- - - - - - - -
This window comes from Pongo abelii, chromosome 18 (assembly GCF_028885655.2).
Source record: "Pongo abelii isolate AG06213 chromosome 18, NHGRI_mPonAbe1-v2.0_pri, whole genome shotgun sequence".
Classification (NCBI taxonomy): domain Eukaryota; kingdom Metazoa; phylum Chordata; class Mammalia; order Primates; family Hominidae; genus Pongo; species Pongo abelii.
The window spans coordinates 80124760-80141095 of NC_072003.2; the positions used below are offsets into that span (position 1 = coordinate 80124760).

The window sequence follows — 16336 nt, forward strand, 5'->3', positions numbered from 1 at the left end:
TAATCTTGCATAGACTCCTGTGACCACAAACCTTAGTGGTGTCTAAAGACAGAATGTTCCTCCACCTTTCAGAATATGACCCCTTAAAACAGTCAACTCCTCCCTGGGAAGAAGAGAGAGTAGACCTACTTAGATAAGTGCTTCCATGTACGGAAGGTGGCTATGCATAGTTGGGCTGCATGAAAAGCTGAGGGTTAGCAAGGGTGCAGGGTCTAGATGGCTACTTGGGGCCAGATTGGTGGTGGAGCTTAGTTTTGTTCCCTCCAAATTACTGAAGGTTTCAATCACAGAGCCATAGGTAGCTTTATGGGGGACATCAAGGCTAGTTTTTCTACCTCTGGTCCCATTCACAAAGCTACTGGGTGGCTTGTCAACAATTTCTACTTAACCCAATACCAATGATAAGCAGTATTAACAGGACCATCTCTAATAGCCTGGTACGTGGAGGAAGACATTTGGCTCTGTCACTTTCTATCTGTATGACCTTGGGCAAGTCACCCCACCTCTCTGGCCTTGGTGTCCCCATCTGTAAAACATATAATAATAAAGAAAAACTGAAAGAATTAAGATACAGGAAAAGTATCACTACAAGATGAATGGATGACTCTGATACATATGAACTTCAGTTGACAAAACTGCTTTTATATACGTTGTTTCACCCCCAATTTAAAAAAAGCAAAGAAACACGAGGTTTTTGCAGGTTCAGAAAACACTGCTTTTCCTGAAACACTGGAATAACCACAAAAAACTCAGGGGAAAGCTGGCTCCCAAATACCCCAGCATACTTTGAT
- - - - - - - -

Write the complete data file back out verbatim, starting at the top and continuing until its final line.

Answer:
This window comes from Pongo abelii, chromosome 18 (assembly GCF_028885655.2).
Source record: "Pongo abelii isolate AG06213 chromosome 18, NHGRI_mPonAbe1-v2.0_pri, whole genome shotgun sequence".
Classification (NCBI taxonomy): domain Eukaryota; kingdom Metazoa; phylum Chordata; class Mammalia; order Primates; family Hominidae; genus Pongo; species Pongo abelii.
The window spans coordinates 80124760-80141095 of NC_072003.2; the positions used below are offsets into that span (position 1 = coordinate 80124760).

The window sequence follows — 16336 nt, forward strand, 5'->3', positions numbered from 1 at the left end:
TAATCTTGCATAGACTCCTGTGACCACAAACCTTAGTGGTGTCTAAAGACAGAATGTTCCTCCACCTTTCAGAATATGACCCCTTAAAACAGTCAACTCCTCCCTGGGAAGAAGAGAGAGTAGACCTACTTAGATAAGTGCTTCCATGTACGGAAGGTGGCTATGCATAGTTGGGCTGCATGAAAAGCTGAGGGTTAGCAAGGGTGCAGGGTCTAGATGGCTACTTGGGGCCAGATTGGTGGTGGAGCTTAGTTTTGTTCCCTCCAAATTACTGAAGGTTTCAATCACAGAGCCATAGGTAGCTTTATGGGGGACATCAAGGCTAGTTTTTCTACCTCTGGTCCCATTCACAAAGCTACTGGGTGGCTTGTCAACAATTTCTACTTAACCCAATACCAATGATAAGCAGTATTAACAGGACCATCTCTAATAGCCTGGTACGTGGAGGAAGACATTTGGCTCTGTCACTTTCTATCTGTATGACCTTGGGCAAGTCACCCCACCTCTCTGGCCTTGGTGTCCCCATCTGTAAAACATATAATAATAAAGAAAAACTGAAAGAATTAAGATACAGGAAAAGTATCACTACAAGATGAATGGATGACTCTGATACATATGAACTTCAGTTGACAAAACTGCTTTTATATACGTTGTTTCACCCCCAATTTAAAAAAAGCAAAGAAACACGAGGTTTTTGCAGGTTCAGAAAACACTGCTTTTCCTGAAACACTGGAATAACCACAAAAAACTCAGGGGAAAGCTGGCTCCCAAATACCCCAGCATACTTTGAT